Tikaya had seen neither of her parents since early morning, so she arched her eyebrows and joined him at the press. Like their father, Ky shared her uncommon height. For him, though, it had always been an advantage, making him a boyhood star at swimming and running. For her... Well, at least she could reach the high book shelves in the library without a ladder.
"I heard them talking," Ky explained. "You're getting the wasting-the-talent-Akahe-gave-you lecture again soon. I know Father appreciates an extra hand during the harvest, but he's worried you've been here moping too long. And Mother...wants you living in town again where you can find a 'nice young man to make babies with.'"
Tikaya winced at the familiar words. Ky patted her on the shoulder.
"Sorry," he said. "Are you all right? You look preoccupied. If you were puzzling over some ancient runes, I'd know why, but I can't imagine the mysteries of the cane fields are putting those thoughtful creases between your eyebrows."
"I ran into a Turgonian marine," Tikaya said to hush her brother's garrulousness. She usually found it endearing, but tonight his chatter grated.
Her words did the job. He gaped for a long moment before saying, "Where? When? You haven't been to town for—"
"Here. Just now. In the north field."
Still staring at her, Ky shoved the lever that turned off the press, and the clank-thunks faded.
"He was looking for the cryptanalyst from the war," Tikaya went on, voice sounding loud in the new silence. She lowered it. "I think I persuaded him I wasn't that person, but I'd be surprised if their research doesn't lead them back to me again. Tomorrow morning—"
A clank sounded near the entrance, and a metallic canister rolled across the cement floor. Smoke billowed, and acrid fumes stung Tikaya's eyes. Oh, Akahe, she did not have until tomorrow morning.
"What is—" Ky started.
She grabbed his arm and yanked him deeper into the distillery even as another canister clinked through the doorway. Smoke hazed the entrance, but she glimpsed men slipping inside. They did not know the layout of the distillery; that ought to be an advantage.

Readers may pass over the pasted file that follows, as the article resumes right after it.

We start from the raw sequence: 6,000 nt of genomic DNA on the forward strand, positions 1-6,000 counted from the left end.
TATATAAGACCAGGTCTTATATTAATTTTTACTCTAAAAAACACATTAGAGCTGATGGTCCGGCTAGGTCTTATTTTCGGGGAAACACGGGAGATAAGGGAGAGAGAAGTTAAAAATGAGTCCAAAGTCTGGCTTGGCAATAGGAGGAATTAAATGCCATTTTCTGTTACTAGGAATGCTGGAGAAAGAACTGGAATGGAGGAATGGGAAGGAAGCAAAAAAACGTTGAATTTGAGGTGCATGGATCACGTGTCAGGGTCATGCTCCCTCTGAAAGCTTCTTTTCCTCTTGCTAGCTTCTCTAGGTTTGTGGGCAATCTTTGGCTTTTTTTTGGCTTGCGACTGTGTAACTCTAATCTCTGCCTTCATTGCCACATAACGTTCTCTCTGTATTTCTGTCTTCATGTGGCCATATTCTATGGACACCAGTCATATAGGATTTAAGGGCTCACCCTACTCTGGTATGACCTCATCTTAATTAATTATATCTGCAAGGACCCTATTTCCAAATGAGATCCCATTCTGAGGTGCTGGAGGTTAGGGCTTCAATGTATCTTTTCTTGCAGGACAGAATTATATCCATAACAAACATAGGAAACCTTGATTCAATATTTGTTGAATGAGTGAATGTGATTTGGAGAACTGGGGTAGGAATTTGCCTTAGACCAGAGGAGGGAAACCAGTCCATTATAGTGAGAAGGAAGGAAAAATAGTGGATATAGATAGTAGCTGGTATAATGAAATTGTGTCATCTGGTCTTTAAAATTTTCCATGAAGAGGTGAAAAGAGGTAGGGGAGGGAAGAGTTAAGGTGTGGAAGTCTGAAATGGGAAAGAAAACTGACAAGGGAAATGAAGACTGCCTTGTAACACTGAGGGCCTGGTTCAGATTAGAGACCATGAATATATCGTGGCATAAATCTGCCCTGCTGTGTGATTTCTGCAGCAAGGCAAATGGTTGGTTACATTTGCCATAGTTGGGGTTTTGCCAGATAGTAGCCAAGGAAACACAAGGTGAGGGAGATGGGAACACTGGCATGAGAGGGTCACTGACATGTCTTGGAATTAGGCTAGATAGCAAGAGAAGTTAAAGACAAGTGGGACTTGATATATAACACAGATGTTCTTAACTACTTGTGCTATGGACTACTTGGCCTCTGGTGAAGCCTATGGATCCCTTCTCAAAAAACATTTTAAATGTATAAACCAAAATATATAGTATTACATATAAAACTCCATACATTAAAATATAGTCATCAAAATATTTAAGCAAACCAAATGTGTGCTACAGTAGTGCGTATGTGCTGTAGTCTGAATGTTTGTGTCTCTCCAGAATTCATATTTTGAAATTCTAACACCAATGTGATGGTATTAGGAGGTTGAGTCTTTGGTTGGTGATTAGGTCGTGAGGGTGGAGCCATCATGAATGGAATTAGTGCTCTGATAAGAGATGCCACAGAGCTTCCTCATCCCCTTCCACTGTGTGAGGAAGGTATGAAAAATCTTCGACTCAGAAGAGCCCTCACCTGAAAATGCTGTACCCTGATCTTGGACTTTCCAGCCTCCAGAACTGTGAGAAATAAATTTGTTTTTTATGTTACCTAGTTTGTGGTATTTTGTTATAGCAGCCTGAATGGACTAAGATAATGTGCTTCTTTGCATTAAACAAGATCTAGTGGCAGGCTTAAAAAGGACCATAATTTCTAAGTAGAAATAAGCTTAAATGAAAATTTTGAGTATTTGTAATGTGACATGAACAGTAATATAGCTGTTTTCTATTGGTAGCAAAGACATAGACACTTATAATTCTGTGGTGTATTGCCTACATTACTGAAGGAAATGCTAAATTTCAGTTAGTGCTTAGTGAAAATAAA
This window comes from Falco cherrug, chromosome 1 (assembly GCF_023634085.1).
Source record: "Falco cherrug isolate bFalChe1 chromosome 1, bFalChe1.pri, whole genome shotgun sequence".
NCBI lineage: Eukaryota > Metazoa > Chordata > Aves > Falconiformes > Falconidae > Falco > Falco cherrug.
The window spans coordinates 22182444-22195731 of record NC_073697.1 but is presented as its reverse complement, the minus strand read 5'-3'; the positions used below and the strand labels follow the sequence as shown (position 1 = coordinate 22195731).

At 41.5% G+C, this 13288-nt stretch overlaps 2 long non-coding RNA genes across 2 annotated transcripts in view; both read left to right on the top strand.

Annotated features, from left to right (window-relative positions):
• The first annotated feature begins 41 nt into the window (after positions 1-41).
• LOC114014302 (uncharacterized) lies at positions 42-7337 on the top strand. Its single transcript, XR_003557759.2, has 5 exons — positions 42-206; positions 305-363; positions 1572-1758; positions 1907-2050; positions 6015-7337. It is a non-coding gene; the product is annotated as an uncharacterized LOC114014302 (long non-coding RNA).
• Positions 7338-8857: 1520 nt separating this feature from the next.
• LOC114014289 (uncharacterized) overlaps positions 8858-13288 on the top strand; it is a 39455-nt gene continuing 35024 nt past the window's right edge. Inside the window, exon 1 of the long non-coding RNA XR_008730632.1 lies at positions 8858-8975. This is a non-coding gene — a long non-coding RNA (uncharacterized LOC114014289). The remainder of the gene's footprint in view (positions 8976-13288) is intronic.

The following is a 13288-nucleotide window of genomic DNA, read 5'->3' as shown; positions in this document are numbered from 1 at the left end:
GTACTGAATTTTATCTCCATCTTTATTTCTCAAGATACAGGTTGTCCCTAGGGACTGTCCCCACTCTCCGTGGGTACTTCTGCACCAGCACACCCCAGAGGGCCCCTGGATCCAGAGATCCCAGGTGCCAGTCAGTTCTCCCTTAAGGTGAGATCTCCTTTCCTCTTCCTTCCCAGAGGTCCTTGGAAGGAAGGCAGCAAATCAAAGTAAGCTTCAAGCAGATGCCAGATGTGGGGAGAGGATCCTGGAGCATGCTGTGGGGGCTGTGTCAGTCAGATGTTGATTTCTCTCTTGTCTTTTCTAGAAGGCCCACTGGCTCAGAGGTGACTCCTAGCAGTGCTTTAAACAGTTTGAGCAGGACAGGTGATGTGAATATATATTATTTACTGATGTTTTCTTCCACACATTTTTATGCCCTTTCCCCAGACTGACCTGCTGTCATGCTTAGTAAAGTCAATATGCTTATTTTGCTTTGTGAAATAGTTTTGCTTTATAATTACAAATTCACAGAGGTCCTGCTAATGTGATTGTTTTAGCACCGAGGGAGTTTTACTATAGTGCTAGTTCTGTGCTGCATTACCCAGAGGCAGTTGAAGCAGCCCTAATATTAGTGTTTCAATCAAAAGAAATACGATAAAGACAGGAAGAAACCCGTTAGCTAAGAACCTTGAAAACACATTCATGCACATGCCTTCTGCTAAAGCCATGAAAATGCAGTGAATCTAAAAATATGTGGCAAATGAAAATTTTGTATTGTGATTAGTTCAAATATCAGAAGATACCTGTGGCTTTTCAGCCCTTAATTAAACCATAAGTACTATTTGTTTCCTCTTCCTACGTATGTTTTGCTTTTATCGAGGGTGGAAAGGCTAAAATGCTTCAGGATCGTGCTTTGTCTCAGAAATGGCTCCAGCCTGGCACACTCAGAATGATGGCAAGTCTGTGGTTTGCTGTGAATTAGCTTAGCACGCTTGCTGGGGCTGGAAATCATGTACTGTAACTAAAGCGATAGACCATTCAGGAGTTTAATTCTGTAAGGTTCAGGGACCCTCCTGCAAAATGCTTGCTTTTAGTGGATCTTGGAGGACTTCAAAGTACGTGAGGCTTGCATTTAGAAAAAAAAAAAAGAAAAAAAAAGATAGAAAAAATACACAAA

She led her brother past the press and around two massive molasses vats.
Ky gripped her shoulder and whispered, "Turgonians?"
"I assume so." Tikaya tugged to keep him moving. The earthen back doors had grass growing on them; she hoped the soldiers had not recognized them as an entrance and posted guards.
They eased past copper pipes and the towering stills, and she crooked her toes to keep her sandals from slapping against the hard floor. Smoke curled into her nostrils and tickled her throat. She dared not cough.
She thought of her bow, still propped by the front door. Blighted banyan sprites, why had she even bothered carrying the thing around the last year?
In the back, rows of rum barrels lined the walls, and the double doors came into sight. She froze. They already stood open. Beyond them, in the fading light, grass swayed under a soft breeze.
"I didn't leave the doors open," Ky whispered.
If men waited outside, Tikaya could not see them, but that meant little. Perhaps they were crouched beside the doors, ready to pounce. Maybe they were already in the house, threatening her family. Or worse. If anything happened to her kin, it was her fault. She swallowed. She had to make sure the soldiers focused on her.
"I'll run," she whispered. "They should only want me."
Even as she readied herself to sprint, Ky grabbed her arm. "No."
A shadow moved behind him. She opened her mouth to yell a warning, but she was too late. The butt of a rifle thudded against his head, and he slumped to the floor.
Tikaya turned to run and crashed into a broad chest. Hands clasped her arms. She twisted, trying to free herself, but the steel grip held her fast.
She screamed. A hand clapped across her mouth. She tried to bite it, but the grip smothered her with its power.
A damp rag pressed over her nose. Terror roiled in her belly. She sucked in a deep breath, thinking they meant to suffocate her, but a sweet insidious odor flooded her nostrils.
Fuzziness encroached on her mind, and her thoughts scattered. Blackness tunneled her vision, and a moment later, the world faded away.